Seating area with large tables that can fit about 8 people each
Other than Thai food and beverages, there are also a handful of other stores selling Korean and Taiwanese dishes like gyeranbbang (sweet egg bread) and fried chicken cutlets if you’d like to switch things up.
Retail stores – fashion, accessories and beauty products
Hand-painted craft store Akemprovisart
It ain’t Chatuchak if there isn’t any shopping. Grab your shopping bags and head to the entrance area of the night market, where there are a bunch of exciting retail stores offering a good variety of items.
Bag a customisable tribal-patterned bag from $22 at Tony Strap, where there are more than a hundred straps of varying colours and patterns to choose from. Photography enthusiasts can also pizzazz up their DSLRs with similarly-patterned camera straps ($10).
If you’d like to go green instead, check out the wallets, bags and laptop sleeves at Sackitem, a popular Thai brand that has expanded into Korea and Japan, and cannot be found elsewhere in Singapore, at least for now.
Upcycled Pixel backpack from $95
Although on the pricier end with coin pouches from $10, and backpacks from $95 the sturdy items are all one-of-a-kind in design. They are also made from waste plastic materials that would otherwise be sitting in a landfill so you’ll be doing the planet some good with your purchase.
Chatuchak Thailand has plenty of tasteful items and so does the SG version. Other than tropical-print shirts and linen wear, you can also expect to find other gems such as dupes of classic items from reputable fashion brands like Uniqlo and Muji at Konboran.
The owner mentioned the pieces were authentic but we still had our doubts.
Whether or not these are authentic are also hard to say, but they were of good quality and reasonable prices – with jeans going at $18 and tops at $12. This shop’s name isn’t displayed, but you can spot it by looking out for a stall with Japanese-style fashion.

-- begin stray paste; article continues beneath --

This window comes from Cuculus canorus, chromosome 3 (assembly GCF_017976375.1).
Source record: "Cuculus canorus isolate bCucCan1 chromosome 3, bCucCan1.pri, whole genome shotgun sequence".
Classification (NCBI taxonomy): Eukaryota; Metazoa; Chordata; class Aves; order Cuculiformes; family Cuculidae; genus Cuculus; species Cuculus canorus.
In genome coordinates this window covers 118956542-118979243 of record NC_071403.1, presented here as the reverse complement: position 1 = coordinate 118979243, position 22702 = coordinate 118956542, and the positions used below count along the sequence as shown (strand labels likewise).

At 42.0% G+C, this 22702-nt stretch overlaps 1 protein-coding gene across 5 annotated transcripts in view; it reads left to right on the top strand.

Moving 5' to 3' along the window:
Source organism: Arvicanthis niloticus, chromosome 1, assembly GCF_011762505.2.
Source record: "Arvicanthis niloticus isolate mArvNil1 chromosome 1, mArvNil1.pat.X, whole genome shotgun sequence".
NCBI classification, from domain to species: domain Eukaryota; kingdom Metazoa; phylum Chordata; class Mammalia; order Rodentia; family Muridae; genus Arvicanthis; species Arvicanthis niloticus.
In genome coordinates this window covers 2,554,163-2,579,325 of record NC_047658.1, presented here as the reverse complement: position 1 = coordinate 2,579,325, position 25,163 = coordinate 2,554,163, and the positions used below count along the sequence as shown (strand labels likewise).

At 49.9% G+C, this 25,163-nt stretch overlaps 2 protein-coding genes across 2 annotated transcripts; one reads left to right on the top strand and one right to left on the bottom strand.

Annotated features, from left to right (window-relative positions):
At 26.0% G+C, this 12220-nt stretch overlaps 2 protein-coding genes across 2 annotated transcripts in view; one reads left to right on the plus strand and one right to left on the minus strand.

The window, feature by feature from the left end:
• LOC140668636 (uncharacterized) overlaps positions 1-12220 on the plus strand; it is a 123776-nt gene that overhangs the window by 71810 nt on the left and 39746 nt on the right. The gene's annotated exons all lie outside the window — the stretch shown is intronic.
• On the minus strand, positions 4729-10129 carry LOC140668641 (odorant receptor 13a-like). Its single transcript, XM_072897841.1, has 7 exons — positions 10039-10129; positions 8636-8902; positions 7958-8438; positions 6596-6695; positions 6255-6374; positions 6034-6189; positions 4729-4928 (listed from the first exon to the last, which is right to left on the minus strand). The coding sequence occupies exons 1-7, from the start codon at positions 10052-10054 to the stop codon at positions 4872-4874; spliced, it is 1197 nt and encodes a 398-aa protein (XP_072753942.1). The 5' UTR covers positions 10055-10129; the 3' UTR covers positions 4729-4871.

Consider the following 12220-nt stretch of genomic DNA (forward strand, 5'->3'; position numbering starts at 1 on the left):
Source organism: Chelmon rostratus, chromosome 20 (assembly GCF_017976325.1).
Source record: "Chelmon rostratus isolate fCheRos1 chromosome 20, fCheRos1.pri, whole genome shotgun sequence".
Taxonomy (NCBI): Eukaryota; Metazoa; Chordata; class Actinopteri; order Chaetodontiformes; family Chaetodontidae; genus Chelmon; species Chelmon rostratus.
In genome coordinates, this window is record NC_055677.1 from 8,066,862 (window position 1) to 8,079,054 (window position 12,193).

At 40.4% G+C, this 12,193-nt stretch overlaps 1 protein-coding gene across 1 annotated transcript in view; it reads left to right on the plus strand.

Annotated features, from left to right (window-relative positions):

Make sure to check out every nook and cranny of the market for hidden gems that sell popular Thai beauty items like Agarwood Body Lotion ($12), Deodorant ($4) and Moisturisers for cracked heels ($6) and at Meesook Farm as well.
Chatuchak Night Market in Singapore
If you’ve been crying for fuss-free, authentic markets, your call has been answered – Chatuchak is a chip off the old block that’ll satiate any craving for Thai food and products.
Make sure to pop by more than once as the stalls will change throughout the course of the event, totalling the number of vendors to about 1,000 – so each revisit is bound to offer something new!
What we loved most about it was its refreshingly vibrant atmosphere and friendly Thai vendors, some of whom will speak to you in Thai, which overall adds to the pseudo-holiday experience.
And if you’re wondering, plenty of the stores here have fixed prices, so bargaining isn’t a thing, although one could still try.
Address: The Grandstand, 200 Turf Club Road, Singapore 287994
Date: Until 29th March 2020, every Tue to Sun (Updated)
Opening hours: 4.30PM-10PM
Getting there: All day free parking is available at The Grandstand Main Carpak. Alternatively, there are also free shuttle buses from Botanic Gardens, Clementi and Toa Payoh – bus timings are available here.
Check out our articles for more new things to do in Singapore below:
Photography by Kurtis Ma and Olivia Tan.